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People v. Dyke

April 9, 2009; as modified May 7, 2009


(Solano County Super. Ct. No. FCR222246) Trial Judge: Honorable Mike Nail.

The opinion of the court was delivered by: Rivera, J.


Defendant David Lawrence Dyke appeals a judgment entered upon a jury verdict finding him guilty of sending or exhibiting harmful matter to a minor (Pen. Code,*fn2 § 288.2, subd. (a); count I) and misdemeanor sexual battery (§ 243.4, subd. (e)(1); count II). The court sentenced defendant to the two-year midterm on count I and stayed sentence on count II. We conclude the record does not contain sufficient evidence to support a factual finding that the television scenes that were shown to the minor constituted ―harmful matter‖ within the current meaning of section 288.2, subdivision (a). Accordingly, we shall reverse the conviction as to count I and remand for resentencing.


A.S., a 16-year-old high school sophomore, was on her school's wrestling team. She became close friends with her teammate D.D., defendant's daughter. Defendant helped out with the wrestling team. He started coaching A.S. and taking her to tournaments.

On January 28, 2005, defendant and A.S. drove to defendant's home after a wrestling tournament. A.S. was to sleep at defendant's home because he was going to take her to the second day of the tournament the next day. When they arrived, D.D. was the only other person at home.

A.S. testified that defendant, D.D., and A.S. watched television in the living room. At some point, defendant sent D.D. to her room and stayed alone with A.S. He started flipping through the television channels, some of which showed pornographic material. Of the scenes A.S. saw, she specifically remembered two. One program showed a naked woman dancing. At that point, defendant said, ― ‗I shouldn't have this on because then you will have funny dreams and feel funny.' ‖ Although A.S. initially testified that they watched this scene for about eight minutes, she later said it might have been for about a minute. The second program showed a naked woman and a naked man ―having sex.‖ The television showed only their upper bodies, from a side angle, and the woman was on top. The scene was on for about 45 seconds. The scenes made A.S. feel uncomfortable. She stayed for a little while, and then told defendant she wanted to go to sleep.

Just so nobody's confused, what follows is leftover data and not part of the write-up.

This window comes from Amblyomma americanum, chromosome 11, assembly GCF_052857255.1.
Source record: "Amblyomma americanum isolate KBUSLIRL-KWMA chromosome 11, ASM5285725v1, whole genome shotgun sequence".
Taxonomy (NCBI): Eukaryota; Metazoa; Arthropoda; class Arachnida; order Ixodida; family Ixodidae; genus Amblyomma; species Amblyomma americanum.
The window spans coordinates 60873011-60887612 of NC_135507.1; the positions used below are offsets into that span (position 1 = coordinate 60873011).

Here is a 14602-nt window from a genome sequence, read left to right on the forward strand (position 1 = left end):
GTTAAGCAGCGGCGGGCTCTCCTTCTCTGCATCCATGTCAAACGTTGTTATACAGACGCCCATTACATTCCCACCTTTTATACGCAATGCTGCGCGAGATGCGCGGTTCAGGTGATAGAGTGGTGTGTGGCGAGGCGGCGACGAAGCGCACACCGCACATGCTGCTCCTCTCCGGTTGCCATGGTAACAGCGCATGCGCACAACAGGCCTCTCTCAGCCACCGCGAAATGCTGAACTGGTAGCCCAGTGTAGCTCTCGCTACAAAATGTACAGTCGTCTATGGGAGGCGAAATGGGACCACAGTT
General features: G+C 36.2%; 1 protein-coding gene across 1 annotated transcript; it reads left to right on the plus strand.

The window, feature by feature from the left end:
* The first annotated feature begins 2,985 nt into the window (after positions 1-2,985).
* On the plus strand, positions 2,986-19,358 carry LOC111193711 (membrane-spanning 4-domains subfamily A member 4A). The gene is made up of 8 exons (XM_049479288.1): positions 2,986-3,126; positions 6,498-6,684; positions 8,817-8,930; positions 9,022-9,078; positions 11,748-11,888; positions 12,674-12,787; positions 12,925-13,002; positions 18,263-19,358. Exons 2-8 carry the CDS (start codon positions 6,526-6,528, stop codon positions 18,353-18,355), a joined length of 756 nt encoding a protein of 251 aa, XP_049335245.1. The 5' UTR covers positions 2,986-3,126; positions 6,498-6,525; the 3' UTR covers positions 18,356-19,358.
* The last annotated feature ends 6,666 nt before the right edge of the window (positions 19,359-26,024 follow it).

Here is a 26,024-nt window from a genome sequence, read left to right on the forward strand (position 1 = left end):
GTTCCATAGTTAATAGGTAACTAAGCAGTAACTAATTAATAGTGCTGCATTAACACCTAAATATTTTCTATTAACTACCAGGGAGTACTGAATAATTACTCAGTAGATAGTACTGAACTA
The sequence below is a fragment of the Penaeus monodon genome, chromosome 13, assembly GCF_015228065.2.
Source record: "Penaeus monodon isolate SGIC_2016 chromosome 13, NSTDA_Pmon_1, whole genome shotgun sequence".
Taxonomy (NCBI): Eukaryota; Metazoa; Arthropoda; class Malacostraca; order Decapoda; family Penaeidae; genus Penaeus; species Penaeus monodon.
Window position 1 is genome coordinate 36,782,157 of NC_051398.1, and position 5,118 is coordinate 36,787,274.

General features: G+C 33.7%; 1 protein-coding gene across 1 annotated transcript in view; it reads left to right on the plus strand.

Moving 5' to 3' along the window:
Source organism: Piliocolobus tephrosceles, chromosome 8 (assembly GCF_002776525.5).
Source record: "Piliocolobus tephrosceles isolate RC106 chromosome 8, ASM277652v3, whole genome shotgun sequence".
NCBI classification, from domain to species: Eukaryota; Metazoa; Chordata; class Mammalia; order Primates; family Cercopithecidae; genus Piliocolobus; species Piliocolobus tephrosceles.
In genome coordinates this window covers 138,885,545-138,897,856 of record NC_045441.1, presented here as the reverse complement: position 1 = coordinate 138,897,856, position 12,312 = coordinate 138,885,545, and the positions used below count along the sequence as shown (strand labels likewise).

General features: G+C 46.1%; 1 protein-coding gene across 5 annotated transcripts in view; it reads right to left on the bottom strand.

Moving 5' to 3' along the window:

Defendant took A.S. to the room where she was to sleep and left, but later returned. A.S. was lying in bed and he kneeled at the bedside, with his elbows on the bed. He started to speak to her and then there was a long and awkward silence that lasted about 25 seconds. Defendant placed his hand on A.S.'s breast, stroking and rubbing it. She felt very uncomfortable and pushed his hand away. Defendant then leaned over and kissed her mouth. A.S. turned away and he put his mouth on her ear. He then asked her if she was horny. A.S. said no, and he asked her if she wanted to be horny. A.S. again said no. Defendant asked her what she wanted to do, and A.S. responded that she wanted to go to sleep. He then said ― ‗I'm an adult. I shouldn't be doing this. I apologize,' ‖ and left the room.

Defendant testified that on January 28, 2005, he drove A.S. back to his home after the wrestling tournament. After defendant, D.D., and A.S. had dinner, he joined the girls in the living room, where they were watching television, and started flipping through the television channels. Defendant denied that any pornographic shows came up while he was flipping through the channels. Defendant told A.S. and D.D. to go to bed, and the girls left together. Defendant then went to A.S.'s room, where he stood about two or three feet from the door. He gave her words of encouragement because she was depressed about having lost one of her matches that day. Defendant reached over, patted her on the shoulder, and told her not to worry. He walked out of the room, closed the door, and went to bed.


A. Evidence of Showing Harmful Material to a Minor

Defendant contends the evidence is insufficient to support a conclusion that the television scenes he showed A.S. constituted harmful matter for purposes of section 288.2.

We review the conviction for substantial evidence. (People v. Huggins (1997) 51 Cal.App.4th 1654, 1656.) Under this standard, we review the whole record ―in the light most favorable to the judgment below to determine whether it discloses substantial evidence-that is, evidence which is reasonable, credible, and of solid value-such that a reasonable trier of fact could find the defendant guilty beyond a reasonable doubt.‖ (People v. Johnson (1980) 26 Cal.3d 557, 578.) If the circumstances reasonably justify the finding, we cannot reverse merely because a contrary finding might also be reasonably deduced from the circumstances. (People v. Redmond (1969) 71 Cal.2d 745, ...

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